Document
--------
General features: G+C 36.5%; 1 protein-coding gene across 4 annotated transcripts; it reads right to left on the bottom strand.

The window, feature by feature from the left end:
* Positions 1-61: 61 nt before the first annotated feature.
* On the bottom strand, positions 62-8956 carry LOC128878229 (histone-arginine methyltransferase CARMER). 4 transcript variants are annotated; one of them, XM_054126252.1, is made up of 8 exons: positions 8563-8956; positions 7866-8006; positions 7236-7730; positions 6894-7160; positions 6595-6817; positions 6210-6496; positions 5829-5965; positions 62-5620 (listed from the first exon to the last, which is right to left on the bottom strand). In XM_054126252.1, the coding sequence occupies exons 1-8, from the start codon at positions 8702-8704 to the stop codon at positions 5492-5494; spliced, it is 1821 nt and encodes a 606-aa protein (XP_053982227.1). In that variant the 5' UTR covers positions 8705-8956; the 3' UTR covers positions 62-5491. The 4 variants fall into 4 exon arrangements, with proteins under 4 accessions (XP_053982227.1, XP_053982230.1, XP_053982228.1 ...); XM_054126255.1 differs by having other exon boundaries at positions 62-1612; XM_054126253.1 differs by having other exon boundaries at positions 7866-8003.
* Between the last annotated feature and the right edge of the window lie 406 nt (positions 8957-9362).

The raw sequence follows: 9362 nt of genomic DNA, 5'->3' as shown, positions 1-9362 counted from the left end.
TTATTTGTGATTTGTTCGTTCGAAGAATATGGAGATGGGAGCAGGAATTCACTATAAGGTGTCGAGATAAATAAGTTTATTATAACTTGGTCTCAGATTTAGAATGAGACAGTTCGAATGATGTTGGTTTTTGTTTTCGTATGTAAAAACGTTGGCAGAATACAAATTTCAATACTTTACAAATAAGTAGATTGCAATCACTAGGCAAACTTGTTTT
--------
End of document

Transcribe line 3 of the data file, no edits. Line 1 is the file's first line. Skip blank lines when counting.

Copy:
* Positions 1-61: 61 nt before the first annotated feature.